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IASP Neuropathic Pain Special Interest Group (NeuPSIG) Virtual Seminar: How Mixed Methods Research Could Improve the Interpretation of Quantitative Sensory Testing Results

Description

Please note that this webinar was originally scheduled for September, but has been rescheduled for December 1.

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The IASP Neuropathic Pain Special Interest Group (NeuPSIG) will host a webinar featuring:

Martine Bordeleau, PhD, Université de Sherbrooke, Canada
Using qualitative fieldnotes as a step towards the development of a new mixed methods approach for quantitative sensory testing.

Fiona Webster, PhD Western University, Canada
An introduction to mixed methods in pain research.

Miroslav Bačkonja, MD, University of Washington, US
Pitfalls of quantitative sensory testing.

A Q & A/discussion will follow the presentations.

See the "Abstracts" tab above for a description of the talks.

Contributors

  • Fiona Webster, PhD

    Dr. Webster is a sociologist and Associate Professor in the Labatt Family School of Nursing at Western University and holds a cross appointment with the Institute of Health Policy Management and Evaluation, University of Toronto, where she is an Academic Fellow with the Centre for Critical Qualitative Health Research (CQ). She trained in an approach known as institutional ethnography. She has successfully led many interdisciplinary research teams and is currently principal investigator of two nationally funded (CIHR) studies to explore the social organization of care for people with lived experience of chronic pain and marginalization. By turning a sociological eye to the challenges of providing chronic pain care within parameters currently delineated by the Canadian health care system, her aim is to identify structural and ideological components of contemporary health care that might be amenable to change.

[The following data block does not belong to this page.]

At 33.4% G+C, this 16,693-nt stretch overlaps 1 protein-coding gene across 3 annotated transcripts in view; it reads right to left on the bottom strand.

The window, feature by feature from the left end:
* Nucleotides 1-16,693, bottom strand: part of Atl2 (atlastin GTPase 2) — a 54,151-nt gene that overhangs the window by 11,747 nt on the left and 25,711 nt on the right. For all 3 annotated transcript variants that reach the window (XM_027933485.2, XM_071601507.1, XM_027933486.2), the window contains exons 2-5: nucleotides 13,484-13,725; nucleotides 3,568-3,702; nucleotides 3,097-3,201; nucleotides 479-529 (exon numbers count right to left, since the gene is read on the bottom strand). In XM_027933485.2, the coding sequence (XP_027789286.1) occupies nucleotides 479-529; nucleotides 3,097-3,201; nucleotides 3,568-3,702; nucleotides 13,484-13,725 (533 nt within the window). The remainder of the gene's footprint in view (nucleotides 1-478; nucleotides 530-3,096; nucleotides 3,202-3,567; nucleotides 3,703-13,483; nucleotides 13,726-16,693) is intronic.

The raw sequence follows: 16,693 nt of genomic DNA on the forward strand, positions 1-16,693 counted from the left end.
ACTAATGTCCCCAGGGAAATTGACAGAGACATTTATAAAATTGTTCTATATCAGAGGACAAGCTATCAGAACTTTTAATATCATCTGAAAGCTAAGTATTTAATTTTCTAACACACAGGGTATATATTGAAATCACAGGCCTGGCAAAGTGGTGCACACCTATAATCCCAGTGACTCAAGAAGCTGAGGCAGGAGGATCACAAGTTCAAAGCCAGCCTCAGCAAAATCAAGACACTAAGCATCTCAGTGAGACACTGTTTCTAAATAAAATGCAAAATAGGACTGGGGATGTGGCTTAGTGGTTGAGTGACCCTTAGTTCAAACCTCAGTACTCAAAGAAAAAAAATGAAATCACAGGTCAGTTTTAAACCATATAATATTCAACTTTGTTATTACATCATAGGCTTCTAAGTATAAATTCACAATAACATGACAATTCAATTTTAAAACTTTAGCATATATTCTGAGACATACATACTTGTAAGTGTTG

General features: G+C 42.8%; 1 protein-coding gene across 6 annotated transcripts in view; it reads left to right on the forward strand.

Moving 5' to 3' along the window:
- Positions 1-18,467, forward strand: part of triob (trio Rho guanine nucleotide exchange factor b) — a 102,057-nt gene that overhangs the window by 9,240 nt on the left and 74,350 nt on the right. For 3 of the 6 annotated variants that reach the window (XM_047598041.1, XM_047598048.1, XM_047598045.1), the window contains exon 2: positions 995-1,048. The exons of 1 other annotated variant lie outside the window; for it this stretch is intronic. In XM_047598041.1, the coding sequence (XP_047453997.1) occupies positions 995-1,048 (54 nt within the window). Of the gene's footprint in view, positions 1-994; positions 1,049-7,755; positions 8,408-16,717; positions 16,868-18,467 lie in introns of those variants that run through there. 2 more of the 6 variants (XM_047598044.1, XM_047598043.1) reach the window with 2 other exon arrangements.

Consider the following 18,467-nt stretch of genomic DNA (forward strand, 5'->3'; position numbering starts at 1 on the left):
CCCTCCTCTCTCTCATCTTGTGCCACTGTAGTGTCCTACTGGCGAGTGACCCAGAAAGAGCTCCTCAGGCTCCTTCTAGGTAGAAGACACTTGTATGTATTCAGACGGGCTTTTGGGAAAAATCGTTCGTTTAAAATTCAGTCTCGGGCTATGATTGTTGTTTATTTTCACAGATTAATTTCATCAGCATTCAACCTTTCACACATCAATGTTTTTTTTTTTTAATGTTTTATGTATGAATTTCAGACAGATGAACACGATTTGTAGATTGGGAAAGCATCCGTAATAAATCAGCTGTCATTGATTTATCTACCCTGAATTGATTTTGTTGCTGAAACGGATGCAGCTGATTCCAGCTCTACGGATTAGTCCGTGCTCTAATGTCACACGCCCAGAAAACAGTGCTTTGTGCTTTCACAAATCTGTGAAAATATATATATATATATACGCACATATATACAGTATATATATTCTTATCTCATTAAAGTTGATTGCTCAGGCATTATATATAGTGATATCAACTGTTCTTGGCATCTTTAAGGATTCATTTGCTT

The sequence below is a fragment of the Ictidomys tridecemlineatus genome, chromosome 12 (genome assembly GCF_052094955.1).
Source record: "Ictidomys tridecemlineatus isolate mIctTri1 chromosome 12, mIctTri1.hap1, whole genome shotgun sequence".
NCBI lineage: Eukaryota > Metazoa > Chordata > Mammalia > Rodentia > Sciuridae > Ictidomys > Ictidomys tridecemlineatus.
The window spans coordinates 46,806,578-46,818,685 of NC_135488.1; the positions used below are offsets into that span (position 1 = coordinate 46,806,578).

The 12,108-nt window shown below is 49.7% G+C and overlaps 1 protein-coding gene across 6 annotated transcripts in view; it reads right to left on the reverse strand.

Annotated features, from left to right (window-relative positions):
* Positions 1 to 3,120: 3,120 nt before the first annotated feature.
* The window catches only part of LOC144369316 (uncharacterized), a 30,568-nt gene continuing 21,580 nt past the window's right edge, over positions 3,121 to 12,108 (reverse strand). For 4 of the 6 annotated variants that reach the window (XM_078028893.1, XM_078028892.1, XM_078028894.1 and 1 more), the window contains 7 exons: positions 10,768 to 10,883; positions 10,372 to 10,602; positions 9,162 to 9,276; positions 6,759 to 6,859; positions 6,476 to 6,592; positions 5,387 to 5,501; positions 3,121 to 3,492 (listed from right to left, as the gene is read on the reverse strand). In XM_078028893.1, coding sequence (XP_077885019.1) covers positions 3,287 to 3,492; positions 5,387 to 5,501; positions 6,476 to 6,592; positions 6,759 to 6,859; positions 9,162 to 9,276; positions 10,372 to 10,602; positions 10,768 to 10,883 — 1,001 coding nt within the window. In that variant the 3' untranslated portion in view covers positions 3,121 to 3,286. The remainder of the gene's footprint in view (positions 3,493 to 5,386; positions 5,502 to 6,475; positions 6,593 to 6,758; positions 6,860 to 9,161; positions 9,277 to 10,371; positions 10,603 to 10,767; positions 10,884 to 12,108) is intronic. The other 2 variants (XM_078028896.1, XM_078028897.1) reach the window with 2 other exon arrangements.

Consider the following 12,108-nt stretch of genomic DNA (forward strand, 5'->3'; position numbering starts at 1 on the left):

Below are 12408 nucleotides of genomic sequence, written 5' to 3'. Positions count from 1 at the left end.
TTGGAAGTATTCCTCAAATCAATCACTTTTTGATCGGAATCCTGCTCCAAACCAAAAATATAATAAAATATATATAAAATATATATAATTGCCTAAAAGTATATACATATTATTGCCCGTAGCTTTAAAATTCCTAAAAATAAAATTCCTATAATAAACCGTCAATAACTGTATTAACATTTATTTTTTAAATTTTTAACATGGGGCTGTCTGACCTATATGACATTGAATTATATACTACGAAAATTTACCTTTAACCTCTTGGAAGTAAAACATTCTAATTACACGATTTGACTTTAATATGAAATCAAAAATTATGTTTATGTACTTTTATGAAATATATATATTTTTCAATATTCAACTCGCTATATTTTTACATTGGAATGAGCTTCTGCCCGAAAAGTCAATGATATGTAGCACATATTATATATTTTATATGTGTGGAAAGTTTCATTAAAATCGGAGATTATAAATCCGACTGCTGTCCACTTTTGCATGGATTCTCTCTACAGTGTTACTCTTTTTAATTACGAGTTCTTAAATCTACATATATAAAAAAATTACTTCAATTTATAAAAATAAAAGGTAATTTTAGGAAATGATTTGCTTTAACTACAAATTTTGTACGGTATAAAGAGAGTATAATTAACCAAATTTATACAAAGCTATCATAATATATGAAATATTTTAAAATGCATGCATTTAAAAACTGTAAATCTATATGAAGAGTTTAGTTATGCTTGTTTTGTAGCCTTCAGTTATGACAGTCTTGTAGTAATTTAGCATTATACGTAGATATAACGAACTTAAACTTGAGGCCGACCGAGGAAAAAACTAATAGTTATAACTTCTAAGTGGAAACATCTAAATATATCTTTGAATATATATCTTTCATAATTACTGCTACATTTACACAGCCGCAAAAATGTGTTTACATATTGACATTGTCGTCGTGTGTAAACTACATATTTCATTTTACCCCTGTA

• Martine Bordeleau, PhD

    Dr. Bordeleau is a postdoctoral researcher at Université de Sherbrooke (Québec, Canada). One of her main areas of interest is to improve sensory evaluation methods by involving the research community. Her postdoctoral project will foster and promote collaborations among international experts on quantitative sensory testing through the Sensory Evaluation Network.

  • Miroslav Bačkonja, MD

    Dr. Backonja conducted quantitative sensory testing (QST) for a couple of decades, making an effort to standardize the approach to conduct bedside-QST. His interest is in translating information obtained from QST into conclusions that would bring clinicians and researchers closer to underlying mechanisms that would guide treatment decisions.

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Title: Pitfalls of quantitative sensory testing (Miroslav Bačkonja)

The primary outcomes of traditional QST have been threshold detection values. However, those values do not tell the complete story about the sensory modality that is being tested if the nature of the sensation at the threshold is not captured. A less frequently used QST approach of suprathreshold intensity rating relies on the control site in addition to normative data, and its process does capture qualitative information. In either case, incorporating qualitative information into QST will broaden the richness of data when describing pain.

Title: Using qualitative fieldnotes as a step towards the development of a new mixed methods approach for quantitative sensory testing (Martine Bordeleau)

Purpose: The collection of qualitative information, during the quantitative sensory testing (QST) procedure, could be an interesting way to facilitate the characterization of altered sensory perception and the identification of different pain phenotypes. The aims of this study were 1) to classify qualitative fieldnotes of sensory abnormalities collected during an independent QST study, and 2) to generate a qualitative interview guide that could be included in the traditional QST procedure as a step towards the implementation of a mixed methods approach. Patients and methods: QST data were collected from 48 chronic neuropathic pain patients treated with spinal cord stimulation (SCS). Three body areas, with or without SCS, were tested. After each trial of each QST modality, patients were encouraged to report any sensory abnormalities they could identify with a pain quality scale or using their own words. Results: Overall, 630 qualitative fieldnotes of altered sensations were collected. Based on these qualitative data, we propose a standardized method to collect qualitative data. Conclusion: Our findings have highlighted the value of qualitative sensory evaluation during QST and constitute an important milestone in the development of a mixed methods protocol in phenotyping research.

December 1, 2021
Wed 12:00 PM EST

Duration 1H 30M

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